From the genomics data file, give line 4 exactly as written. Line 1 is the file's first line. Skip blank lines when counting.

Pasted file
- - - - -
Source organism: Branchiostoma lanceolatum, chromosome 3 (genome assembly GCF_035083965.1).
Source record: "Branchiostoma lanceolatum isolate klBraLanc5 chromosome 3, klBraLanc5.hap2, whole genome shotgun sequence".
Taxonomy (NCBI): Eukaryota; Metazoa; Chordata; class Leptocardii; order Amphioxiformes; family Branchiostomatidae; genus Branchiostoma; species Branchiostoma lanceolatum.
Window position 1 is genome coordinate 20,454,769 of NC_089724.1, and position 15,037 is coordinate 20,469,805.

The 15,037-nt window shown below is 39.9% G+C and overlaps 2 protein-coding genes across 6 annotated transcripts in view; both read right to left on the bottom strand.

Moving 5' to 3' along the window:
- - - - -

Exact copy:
Window position 1 is genome coordinate 20,454,769 of NC_089724.1, and position 15,037 is coordinate 20,469,805.